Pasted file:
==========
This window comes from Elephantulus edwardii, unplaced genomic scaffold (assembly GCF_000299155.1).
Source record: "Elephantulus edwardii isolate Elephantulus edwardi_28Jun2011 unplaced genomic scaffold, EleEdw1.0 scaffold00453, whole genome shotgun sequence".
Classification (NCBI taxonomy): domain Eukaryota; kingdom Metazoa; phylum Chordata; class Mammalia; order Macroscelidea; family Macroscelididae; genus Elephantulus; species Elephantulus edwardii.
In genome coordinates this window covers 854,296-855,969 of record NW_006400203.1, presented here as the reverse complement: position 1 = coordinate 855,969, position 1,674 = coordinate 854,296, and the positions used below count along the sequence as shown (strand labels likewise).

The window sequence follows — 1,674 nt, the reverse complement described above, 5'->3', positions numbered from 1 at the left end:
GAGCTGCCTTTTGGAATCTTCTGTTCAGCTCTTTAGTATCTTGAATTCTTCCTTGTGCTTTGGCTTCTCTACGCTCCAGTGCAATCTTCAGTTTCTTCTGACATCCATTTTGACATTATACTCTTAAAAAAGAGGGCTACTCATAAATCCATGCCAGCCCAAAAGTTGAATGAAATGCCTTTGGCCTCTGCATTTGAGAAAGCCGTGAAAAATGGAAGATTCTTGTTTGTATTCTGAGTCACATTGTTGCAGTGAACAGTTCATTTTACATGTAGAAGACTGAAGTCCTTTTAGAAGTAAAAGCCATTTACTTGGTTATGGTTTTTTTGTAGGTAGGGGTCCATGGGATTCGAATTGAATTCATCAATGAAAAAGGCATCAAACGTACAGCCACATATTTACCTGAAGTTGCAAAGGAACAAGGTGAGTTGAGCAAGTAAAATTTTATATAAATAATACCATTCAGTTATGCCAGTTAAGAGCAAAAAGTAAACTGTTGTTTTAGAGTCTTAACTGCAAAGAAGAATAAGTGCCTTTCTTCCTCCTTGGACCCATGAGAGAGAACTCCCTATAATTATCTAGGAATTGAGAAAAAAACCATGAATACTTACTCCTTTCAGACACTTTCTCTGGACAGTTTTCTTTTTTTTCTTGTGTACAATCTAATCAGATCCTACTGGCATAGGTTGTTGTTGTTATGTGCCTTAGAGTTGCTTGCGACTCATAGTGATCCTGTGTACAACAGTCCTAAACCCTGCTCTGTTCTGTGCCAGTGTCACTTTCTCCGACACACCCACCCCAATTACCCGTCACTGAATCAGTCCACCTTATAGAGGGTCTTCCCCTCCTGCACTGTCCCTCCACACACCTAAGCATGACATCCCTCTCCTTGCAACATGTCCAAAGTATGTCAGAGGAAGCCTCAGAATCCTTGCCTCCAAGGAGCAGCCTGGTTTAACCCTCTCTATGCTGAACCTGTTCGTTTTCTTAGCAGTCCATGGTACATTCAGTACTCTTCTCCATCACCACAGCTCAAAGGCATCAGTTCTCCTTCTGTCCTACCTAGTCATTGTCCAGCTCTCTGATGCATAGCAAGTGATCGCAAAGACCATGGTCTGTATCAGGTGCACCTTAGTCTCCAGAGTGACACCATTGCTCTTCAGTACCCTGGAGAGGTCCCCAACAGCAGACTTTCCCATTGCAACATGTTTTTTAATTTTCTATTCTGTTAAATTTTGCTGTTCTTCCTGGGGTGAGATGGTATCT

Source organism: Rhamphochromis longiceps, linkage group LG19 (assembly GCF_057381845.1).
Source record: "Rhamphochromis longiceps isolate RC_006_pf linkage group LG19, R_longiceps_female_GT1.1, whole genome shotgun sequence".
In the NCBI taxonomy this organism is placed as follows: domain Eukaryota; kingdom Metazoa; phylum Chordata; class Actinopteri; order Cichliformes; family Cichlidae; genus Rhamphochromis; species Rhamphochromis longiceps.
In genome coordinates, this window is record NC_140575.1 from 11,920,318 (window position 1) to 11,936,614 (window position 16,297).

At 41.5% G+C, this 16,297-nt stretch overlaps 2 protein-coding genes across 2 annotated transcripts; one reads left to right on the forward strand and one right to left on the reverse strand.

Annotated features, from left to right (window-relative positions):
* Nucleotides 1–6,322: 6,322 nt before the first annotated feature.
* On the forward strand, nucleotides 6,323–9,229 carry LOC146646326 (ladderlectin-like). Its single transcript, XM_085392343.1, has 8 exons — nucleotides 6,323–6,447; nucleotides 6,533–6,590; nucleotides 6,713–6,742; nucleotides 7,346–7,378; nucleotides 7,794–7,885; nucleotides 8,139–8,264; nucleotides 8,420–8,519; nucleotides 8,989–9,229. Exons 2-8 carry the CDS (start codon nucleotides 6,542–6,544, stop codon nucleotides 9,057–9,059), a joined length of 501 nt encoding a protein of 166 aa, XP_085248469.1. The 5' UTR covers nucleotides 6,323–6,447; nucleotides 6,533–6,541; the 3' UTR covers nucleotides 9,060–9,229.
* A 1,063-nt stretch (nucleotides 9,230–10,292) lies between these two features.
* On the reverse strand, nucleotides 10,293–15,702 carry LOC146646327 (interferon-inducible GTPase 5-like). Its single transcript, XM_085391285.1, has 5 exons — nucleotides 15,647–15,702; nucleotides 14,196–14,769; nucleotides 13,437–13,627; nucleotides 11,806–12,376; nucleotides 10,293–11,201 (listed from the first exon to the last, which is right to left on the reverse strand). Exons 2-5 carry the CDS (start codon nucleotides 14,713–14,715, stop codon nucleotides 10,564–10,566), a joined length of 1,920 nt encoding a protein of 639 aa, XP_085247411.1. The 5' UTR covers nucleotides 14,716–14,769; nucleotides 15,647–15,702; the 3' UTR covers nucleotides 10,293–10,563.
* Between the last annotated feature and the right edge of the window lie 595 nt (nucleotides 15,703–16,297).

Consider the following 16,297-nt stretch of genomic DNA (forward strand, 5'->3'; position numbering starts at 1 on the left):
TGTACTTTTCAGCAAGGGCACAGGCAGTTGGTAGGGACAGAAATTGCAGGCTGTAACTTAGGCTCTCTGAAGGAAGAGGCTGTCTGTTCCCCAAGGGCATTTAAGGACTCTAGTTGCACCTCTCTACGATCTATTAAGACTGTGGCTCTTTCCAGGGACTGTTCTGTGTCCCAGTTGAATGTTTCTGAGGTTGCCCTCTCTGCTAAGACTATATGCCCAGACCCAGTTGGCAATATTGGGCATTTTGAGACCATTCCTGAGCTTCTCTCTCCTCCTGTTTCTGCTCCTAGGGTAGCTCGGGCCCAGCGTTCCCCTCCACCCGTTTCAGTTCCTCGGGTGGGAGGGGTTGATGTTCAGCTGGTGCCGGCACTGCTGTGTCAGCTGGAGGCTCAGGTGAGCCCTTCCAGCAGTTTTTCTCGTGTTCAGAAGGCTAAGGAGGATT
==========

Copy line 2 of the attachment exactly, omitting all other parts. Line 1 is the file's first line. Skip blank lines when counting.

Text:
Source record: "Elephantulus edwardii isolate Elephantulus edwardi_28Jun2011 unplaced genomic scaffold, EleEdw1.0 scaffold00453, whole genome shotgun sequence".